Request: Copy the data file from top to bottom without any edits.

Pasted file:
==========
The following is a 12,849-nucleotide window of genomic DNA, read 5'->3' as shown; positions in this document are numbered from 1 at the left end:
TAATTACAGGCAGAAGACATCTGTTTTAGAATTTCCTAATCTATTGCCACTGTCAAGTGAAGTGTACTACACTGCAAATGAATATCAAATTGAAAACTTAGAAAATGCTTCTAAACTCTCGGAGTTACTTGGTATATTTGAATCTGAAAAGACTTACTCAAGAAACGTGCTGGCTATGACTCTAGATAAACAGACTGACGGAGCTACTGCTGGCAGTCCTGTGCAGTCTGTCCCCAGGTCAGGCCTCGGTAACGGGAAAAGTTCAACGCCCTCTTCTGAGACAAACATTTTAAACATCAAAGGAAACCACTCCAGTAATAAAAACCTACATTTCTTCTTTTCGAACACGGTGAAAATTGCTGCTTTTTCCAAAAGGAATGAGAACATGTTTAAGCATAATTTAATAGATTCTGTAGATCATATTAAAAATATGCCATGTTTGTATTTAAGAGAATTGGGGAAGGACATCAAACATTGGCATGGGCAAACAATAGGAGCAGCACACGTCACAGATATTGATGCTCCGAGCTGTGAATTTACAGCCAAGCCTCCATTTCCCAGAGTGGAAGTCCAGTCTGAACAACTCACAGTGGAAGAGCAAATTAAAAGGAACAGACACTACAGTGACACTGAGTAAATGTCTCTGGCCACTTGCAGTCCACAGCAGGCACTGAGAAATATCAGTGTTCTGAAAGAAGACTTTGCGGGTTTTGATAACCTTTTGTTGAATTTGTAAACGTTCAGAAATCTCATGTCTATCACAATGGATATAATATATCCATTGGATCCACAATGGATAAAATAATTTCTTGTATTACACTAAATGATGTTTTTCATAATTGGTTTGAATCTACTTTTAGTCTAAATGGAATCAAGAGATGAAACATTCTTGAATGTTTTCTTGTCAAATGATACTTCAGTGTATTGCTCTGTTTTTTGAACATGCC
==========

The following is a 12,849-nucleotide window of genomic DNA, read 5'->3' as shown; positions in this document are numbered from 1 at the left end:
TAATTACAGGCAGAAGACATCTGTTTTAGAATTTCCTAATCTATTGCCACTGTCAAGTGAAGTGTACTACACTGCAAATGAATATCAAATTGAAAACTTAGAAAATGCTTCTAAACTCTCGGAGTTACTTGGTATATTTGAATCTGAAAAGACTTACTCAAGAAACGTGCTGGCTATGACTCTAGATAAACAGACTGACGGAGCTACTGCTGGCAGTCCTGTGCAGTCTGTCCCCAGGTCAGGCCTCGGTAACGGGAAAAGTTCAACGCCCTCTTCTGAGACAAACATTTTAAACATCAAAGGAAACCACTCCAGTAATAAAAACCTACATTTCTTCTTTTCGAACACGGTGAAAATTGCTGCTTTTTCCAAAAGGAATGAGAACATGTTTAAGCATAATTTAATAGATTCTGTAGATCATATTAAAAATATGCCATGTTTGTATTTAAGAGAATTGGGGAAGGACATCAAACATTGGCATGGGCAAACAATAGGAGCAGCACACGTCACAGATATTGATGCTCCGAGCTGTGAATTTACAGCCAAGCCTCCATTTCCCAGAGTGGAAGTCCAGTCTGAACAACTCACAGTGGAAGAGCAAATTAAAAGGAACAGACACTACAGTGACACTGAGTAAATGTCTCTGGCCACTTGCAGTCCACAGCAGGCACTGAGAAATATCAGTGTTCTGAAAGAAGACTTTGCGGGTTTTGATAACCTTTTGTTGAATTTGTAAACGTTCAGAAATCTCATGTCTATCACAATGGATATAATATATCCATTGGATCCACAATGGATAAAATAATTTCTTGTATTACACTAAATGATGTTTTTCATAATTGGTTTGAATCTACTTTTAGTCTAAATGGAATCAAGAGATGAAACATTCTTGAATGTTTTCTTGTCAAATGATACTTCAGTGTATTGCTCTGTTTTTTGAACATGCC